Over French cuisine in a very fancy Birmingham restaurant, I got chatting with a former Tory minister at a Brexit dinner. I had been invited to the event at Tory conference as a supporter of the campaign to Leave the EU, but after some initial pleasantries about how unexpectedly well that was now going, the conversation turned to transport policy.
“Do you think there is any chance Theresa May will drop HS2?” I asked.
“No. They will start building it next year. And I’m very happy about that,” said the MP. “I was one of the first ministers to back high-speed rail.”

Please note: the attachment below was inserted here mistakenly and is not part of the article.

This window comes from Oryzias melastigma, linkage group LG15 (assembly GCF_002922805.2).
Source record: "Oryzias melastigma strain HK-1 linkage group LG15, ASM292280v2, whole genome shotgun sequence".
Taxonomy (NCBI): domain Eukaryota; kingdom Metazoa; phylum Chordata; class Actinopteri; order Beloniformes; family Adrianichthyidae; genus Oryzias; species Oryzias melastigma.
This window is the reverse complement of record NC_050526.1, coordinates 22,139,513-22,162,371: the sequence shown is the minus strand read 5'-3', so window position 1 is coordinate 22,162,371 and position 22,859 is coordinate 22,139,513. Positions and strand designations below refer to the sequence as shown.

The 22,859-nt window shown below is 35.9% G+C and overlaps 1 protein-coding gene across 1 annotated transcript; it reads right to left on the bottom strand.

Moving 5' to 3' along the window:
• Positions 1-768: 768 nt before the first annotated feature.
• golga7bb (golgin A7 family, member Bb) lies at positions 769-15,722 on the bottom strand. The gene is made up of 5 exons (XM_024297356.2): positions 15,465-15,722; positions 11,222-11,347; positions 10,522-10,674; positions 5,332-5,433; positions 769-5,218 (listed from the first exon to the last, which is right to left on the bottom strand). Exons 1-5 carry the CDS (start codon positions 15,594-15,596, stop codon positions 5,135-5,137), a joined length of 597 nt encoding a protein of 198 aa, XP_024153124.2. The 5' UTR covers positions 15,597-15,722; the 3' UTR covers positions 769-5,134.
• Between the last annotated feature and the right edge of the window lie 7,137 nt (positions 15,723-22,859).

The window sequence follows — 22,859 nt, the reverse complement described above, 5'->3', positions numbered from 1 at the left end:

I had forgotten. “Oh, yes, of course.” An awkward silence prevailed. Finally, I admitted my interest: “The line goes past my parents’ house. They are having to move. It has been a terrible ordeal.”
The MP’s smile turned instantly to a grimace, whether put on or not I do not know. “Oh, I’m sorry. That’s awful.”
I felt compelled to press the issue, like the worst kind of party pooper: “Yes, it has aged them 10 years. Ruined their retirement. Well, they haven’t been able to retire. Without the money from selling their house, which wouldn’t sell because it’s blighted. So they are both working in their late 70s and the strain is terrible.”
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